Re-opening: small businesses in Hackney
Since ‘non-essential’ shops were allowed to re-open in the UK on 15 June – and salons a few weeks later – we’ve visited towns and cities across England to find out how business is going for independent shops and salons.
After seeing for ourselves how the drop in footfall is damaging trade in Central London, we were optimistic about trade in a residential area of the city. If no-one’s in the city centre, surely business is thriving in Hackney? Tide writer Suzanne Worthington went to meet local traders and discovered it isn’t that straightforward…
Well Street, Hackney
Well Street in Hackney (or Homerton, depending on who you ask) plays an important part in the history of London’s West End.
The street connects Mare Street in Hackney to Homerton and it’s been a shopping area for centuries. In the nineteenth century, the street had manufacturers too: rope and boot makers and leather craftsmen.
Tesco founder Jack Cohen famously started out in business here, selling surplus groceries on Well Street Market after he’d served in the First World War. Tesco still has a presence here: the supermarket now controversially dominates the street in a modern unit which started life as a toy shop.
On the day I visited, London was in the middle of an aggressive heatwave. At mid-morning, a market trader was selling fruit and vegetables in front of the sells-everything-you-can-think of hardware store, and locals were out shopping, having coffee and chatting in the street. It seemed busy enough. But to find out the real story, I spoke to staff in some of the street’s independent businesses:
- Café – Well Street Kitchen
- Food shop – Plant-based Supermarket
- Bicycle shop and workshop – Perlie Rides
- Florist – A G Price Florist
- Barber – London Barber
Well Street Kitchen
To the side of Tesco on Well Street Market is Well Street Kitchen, a small friendly café which is popular with locals for breakfast and lunch.
Owner Lija explains that she took over the business just two weeks before lockdown. With this unfortunate timing, the café wasn’t eligible for the Government grant or the Job Retention Scheme so she couldn’t furlough staff.
Since the café has re-opened, Lija is trying to keep the old staff, even if they just have 20 hours a week rather than full-time. Today, alongside Lija were two servers and a kitchen porter.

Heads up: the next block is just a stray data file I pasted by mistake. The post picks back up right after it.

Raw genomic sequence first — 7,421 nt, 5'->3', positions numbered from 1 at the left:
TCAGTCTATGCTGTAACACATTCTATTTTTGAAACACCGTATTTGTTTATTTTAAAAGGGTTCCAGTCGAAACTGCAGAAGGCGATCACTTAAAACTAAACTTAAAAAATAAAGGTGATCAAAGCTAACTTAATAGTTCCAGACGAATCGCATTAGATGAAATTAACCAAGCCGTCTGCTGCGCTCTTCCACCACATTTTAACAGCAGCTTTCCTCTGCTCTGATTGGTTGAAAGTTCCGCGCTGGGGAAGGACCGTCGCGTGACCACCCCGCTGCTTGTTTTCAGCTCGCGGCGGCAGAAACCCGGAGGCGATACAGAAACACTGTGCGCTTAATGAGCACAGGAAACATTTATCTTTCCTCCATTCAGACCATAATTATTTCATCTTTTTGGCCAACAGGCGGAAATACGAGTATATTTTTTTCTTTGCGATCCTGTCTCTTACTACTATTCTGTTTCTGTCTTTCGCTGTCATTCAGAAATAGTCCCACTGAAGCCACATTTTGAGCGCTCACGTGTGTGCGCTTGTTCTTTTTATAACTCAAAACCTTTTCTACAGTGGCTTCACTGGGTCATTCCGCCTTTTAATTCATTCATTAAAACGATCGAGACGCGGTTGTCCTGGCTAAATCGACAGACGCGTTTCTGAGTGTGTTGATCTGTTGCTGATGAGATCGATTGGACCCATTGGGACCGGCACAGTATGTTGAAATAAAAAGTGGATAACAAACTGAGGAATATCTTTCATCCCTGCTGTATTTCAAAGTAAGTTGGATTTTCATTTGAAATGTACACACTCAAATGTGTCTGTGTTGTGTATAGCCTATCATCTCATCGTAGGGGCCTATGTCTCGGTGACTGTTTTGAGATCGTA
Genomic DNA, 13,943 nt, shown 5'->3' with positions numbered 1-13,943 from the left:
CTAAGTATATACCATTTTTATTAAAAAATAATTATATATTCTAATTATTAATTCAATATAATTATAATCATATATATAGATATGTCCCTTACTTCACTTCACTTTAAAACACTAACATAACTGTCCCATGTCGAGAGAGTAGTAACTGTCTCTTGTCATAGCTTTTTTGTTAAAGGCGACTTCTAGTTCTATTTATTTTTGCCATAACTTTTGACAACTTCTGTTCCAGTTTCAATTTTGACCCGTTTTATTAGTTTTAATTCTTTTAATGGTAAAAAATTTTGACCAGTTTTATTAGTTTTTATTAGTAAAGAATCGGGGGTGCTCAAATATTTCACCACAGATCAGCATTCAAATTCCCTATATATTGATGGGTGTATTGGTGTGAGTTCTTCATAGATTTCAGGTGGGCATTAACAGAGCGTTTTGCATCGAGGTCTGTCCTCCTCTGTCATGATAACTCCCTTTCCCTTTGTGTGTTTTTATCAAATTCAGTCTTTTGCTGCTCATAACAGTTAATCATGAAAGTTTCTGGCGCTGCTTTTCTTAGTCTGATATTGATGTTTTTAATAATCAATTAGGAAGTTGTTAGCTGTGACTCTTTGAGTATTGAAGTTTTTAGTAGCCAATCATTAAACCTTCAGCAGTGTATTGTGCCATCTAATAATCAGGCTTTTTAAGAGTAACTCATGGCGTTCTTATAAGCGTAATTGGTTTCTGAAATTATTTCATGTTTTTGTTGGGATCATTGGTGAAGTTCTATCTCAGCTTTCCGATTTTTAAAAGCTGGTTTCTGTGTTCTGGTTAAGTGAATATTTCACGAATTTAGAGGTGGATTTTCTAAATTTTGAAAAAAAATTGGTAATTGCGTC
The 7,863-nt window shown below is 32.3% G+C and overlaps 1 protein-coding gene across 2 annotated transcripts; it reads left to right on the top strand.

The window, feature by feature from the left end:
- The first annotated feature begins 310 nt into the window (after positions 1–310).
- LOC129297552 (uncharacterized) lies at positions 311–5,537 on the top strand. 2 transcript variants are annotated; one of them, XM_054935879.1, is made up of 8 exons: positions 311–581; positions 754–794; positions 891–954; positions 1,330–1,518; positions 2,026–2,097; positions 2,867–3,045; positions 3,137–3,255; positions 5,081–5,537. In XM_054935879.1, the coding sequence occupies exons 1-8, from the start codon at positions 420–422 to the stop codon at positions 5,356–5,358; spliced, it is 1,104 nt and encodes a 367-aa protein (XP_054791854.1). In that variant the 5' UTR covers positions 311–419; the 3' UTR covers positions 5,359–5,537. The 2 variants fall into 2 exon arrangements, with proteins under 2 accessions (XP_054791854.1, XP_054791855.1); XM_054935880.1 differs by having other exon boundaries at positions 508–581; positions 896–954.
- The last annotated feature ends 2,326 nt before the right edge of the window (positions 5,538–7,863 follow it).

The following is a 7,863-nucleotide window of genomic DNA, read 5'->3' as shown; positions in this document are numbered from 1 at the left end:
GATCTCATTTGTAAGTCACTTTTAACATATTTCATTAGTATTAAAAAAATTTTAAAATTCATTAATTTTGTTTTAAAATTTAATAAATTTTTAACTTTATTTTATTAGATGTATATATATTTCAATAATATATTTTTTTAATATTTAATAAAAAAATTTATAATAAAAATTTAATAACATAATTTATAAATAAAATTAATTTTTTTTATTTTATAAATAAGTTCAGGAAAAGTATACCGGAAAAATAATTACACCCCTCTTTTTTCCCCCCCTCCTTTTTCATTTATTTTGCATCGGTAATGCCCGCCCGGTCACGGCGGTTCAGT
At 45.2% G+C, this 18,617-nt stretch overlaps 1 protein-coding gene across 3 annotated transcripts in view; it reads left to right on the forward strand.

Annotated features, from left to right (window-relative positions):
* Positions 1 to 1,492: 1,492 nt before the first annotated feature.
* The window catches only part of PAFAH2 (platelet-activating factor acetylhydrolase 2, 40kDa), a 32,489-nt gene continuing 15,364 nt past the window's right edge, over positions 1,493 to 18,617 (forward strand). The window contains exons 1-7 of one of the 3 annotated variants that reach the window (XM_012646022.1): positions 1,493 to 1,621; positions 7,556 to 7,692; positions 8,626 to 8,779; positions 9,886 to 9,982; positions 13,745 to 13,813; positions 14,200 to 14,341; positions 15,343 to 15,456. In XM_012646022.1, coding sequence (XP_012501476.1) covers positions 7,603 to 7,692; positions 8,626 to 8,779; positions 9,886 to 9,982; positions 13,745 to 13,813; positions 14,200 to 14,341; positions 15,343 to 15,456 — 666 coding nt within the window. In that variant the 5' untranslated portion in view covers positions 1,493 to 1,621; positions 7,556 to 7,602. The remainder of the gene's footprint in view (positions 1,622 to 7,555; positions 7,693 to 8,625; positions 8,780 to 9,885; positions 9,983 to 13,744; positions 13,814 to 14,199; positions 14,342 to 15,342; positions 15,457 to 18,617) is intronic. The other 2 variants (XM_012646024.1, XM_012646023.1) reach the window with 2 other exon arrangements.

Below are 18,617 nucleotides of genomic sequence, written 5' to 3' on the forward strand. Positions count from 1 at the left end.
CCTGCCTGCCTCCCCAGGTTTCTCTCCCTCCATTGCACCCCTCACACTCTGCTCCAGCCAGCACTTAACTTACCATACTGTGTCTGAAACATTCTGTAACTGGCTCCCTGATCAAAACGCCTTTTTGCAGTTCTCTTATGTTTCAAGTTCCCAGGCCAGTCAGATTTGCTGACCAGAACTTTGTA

The team are pleased that the café has been busy on Mondays, Tuesdays and Wednesdays in August with customers aware of the Government’s Eat Out to Help Out discount. But as a result, the Well Street Kitchen is suffering on weekends. Lija explains that the café would usually be busy for brunch on Saturdays and Sundays but because people are on furlough, they’ve shifted their ‘weekend’ activities so Monday and Tuesday have become the new weekend.
Trade isn’t what Lija had hoped. In the café, clients chat with the staff so she’s hearing that locals are being more careful with their money, aware they need to save up a ‘rainy day’ fund for the end of furlough and possible redundancies.
Does Lija regret taking over the Well Street Kitchen? Not at all. She used to work offices but found this like being back in school, constrained by timetables and rules. She prefers to run her own business and although she works long hours, she finds it less draining.
For now, Lija is managing the business week by week. This isn’t her family’s sole source of income – her partner runs a pizza restaurant in Hackney Wick. Like the café, they wish trade there was busier too but the restaurant provided them within income over lockdown because they sold take-away pizzas. Like all pizza and pasta businesses, the profit margins on these foods are high so they were able to operate at a profit. Fortunately, locals were keen to support the independent business, rather than choose a chain pizza delivery service, and as Lija points out, “people always want pizza”.
Initially I thought this was the description of the shop but ‘Plant-based Supermarket‘ is indeed the name. I can only admire this ‘Ronseal’ approach to naming the business (‘it does what it says on the tin’).
Shop assistant Harrison was on duty when I visited. He’s been working in the store since the end of April. The core customers are younger Hackney residents who are into eco-friendly purchasing. They come to top-up on refills (such as laundry detergent and washing-up liquid), and to pick up items by brands not stocked by mainstream supermarkets. Harrison tells me the store’s top sellers are milk alternatives and vegan cheeses.
Before lockdown, Harrison was working as a skateboarding instructor for Better leisure centres. When the centres were closed, staff were furloughed. Under the terms of the Job Retention Scheme, furloughed workers can’t work for the employer that furloughed them, but they can work or volunteer for another organisation. So Harrison looked for another job and was pleased to find this position, near his home and doing something positive for the Hackney community.
At the start of lockdown, the shop closed for a few weeks while the owners worked out what to do. When they re-opened, initially the shop was busy and Harrison senses business has now tailed off because people seem more confident going into supermarkets and ordering online.
Like the other business owners I spoke to today, Harrison says there’s a tension for many customers: furloughed people have lots more time to spend their money but know they ought to squirrel it away for winter in case they lose their job.